As science mixes with politics, how do we know what to trust?

As science mixes with politics, how do we know what to trust?

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Meeshla Bovee, a fifth-grader at Woods Learning Center, participates in an after school program at Casper College in 2015. The program meets twice a week and exposes third- through fifth-grade students to extracurricular math and science activities. In her new book, Cornelia Dean faults poor science education, in part, for Americans’ poor understanding of the subject.

Science has been thrust into the spotlight recently after spending much of the last century hidden in university laboratories and dry scientific journals.

Now that science — from EPA regulations to the consequences of climate change to scientists marching on Washington — is regularly featured in politics and on the news, how are those of us without PhDs supposed to understand what’s true and what’s political spin? And why should we care at all?

That’s exactly what Cornelia Dean explores in her new book, “Making Sense of Science.” The 250 pages read like an instruction manual (albeit an engaging one) on how to understand science today. Dean, who spent 30 years covering science for The New York Times and six years as its science editor, relies heavily on her years of journalism in the book.

Dean explains how, despite living in an “age of science,” the American public is largely ignorant about what science is and how it works. Dean blames both a flawed science education system and how our brains work. Dean explains how humans aren’t wired to understand statistics and have a hard time believing things that contradict what we already think. We tend to believe whatever poses the least resistance to our existing beliefs.

This problem isn’t just among those lacking formal education. San Francisco — among the wealthiest and most educated cities in the country — is a hub of the anti-vaccination campaign.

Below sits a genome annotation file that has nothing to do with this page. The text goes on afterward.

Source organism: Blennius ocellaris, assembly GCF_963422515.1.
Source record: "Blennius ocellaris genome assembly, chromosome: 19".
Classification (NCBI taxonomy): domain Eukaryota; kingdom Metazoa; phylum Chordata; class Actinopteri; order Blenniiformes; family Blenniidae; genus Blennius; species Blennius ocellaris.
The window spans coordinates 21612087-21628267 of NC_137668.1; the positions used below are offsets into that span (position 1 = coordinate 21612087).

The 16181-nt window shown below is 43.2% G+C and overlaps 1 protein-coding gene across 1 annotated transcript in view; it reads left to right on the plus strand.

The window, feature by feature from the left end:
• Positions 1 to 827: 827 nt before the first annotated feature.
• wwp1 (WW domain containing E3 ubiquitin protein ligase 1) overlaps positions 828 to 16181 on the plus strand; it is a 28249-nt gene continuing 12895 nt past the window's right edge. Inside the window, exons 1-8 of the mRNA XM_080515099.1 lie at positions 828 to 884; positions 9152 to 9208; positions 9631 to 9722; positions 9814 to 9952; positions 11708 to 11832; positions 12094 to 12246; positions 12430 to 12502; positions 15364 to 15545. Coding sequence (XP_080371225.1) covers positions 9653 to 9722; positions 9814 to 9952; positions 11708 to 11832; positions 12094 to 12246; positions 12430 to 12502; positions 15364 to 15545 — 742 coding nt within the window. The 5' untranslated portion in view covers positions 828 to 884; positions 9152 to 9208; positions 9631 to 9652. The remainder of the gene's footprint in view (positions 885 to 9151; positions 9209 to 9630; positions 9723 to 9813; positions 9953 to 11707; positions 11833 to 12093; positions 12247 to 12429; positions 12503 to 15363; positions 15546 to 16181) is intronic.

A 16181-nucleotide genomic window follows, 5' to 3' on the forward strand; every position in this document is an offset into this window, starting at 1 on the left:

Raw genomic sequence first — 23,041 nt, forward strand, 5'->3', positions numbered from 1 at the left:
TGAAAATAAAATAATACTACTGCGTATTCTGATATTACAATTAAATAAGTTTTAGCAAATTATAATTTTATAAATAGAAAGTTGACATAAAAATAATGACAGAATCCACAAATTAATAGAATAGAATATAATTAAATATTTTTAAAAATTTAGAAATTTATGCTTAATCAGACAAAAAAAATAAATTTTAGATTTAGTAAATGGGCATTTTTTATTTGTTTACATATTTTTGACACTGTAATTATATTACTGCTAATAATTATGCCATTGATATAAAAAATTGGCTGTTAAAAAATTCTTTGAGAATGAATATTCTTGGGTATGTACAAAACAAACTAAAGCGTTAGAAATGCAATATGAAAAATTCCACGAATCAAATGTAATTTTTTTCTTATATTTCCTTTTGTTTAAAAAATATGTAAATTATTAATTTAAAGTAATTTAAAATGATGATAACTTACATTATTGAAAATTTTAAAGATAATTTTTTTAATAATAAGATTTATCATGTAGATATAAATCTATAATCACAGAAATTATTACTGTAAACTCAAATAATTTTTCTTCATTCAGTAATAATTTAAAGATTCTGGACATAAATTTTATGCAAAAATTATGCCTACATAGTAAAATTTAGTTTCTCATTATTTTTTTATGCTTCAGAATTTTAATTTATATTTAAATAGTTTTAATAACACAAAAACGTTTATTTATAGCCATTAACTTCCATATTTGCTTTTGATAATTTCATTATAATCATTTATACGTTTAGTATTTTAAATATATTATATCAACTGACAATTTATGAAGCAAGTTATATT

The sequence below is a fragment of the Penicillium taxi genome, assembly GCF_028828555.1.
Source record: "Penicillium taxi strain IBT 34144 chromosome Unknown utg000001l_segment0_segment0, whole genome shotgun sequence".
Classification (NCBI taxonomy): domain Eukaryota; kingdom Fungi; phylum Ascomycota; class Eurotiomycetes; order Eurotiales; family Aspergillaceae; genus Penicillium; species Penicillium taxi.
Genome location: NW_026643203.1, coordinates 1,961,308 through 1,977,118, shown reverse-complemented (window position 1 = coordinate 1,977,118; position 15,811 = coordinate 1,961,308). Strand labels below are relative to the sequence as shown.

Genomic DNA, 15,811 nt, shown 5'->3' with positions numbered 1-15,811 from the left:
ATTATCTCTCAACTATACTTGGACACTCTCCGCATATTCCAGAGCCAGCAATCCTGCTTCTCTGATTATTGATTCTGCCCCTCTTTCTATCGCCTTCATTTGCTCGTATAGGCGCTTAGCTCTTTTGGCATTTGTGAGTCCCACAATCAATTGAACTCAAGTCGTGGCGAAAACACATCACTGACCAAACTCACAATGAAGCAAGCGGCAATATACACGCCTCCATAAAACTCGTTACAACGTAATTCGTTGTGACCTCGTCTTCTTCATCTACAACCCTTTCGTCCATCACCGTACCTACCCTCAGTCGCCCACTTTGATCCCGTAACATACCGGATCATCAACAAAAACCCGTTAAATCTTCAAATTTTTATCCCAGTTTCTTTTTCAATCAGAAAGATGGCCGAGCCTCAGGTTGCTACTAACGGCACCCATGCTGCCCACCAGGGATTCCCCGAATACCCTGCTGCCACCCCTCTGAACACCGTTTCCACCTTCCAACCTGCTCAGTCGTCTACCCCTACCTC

Dean offers a series of short stories about facts in science — cellphones don’t cause brain cancer, vaccines don’t cause autism, peanut-allergies are not widespread enough for schools to justify being “nut free” — to illustrate what science is and how it actually works.

“A researcher makes a hypothesis and designs an experiment, or a series of observations, to test it. The results either support the hypothesis or undermine it. If the hypothesis holds up, others attempt to replica the work, looking for flaws in the idea,” Dean writes. Once a hypothesis has enough evidence to support it, it becomes widely accepted.

That’s all science is.

Science isn’t a perfect system. It gets things wrong, it follows dead ends and is a pretty slow process. Science can’t even determine if something is 100 percent true. All it can do is demonstrate a theory that can withstand every attempt to prove it wrong. That’s how we know the Earth is round. That same process — and level of evidence — has shown that vaccines and GMOs are safe, that evolution exists and that the universe started with the Big Bang.

In “Making Sense of Science,” the appendix is actually worth a read — it is as important as the rest of the book. Dean offers a step-by-step guide for evaluating science. In a few simple steps, she explains how to decide who is an expert, how to understand data, what you need to do to read science and figure out whether someone is lying to you. She even includes a list of questions that you can ask your doctor during your next visit.

If science leaves you with a headache trying to figure out what’s true, what it all means and who to trust, Dean’s book is a great place to start.

Koby Michaels is a science writer.

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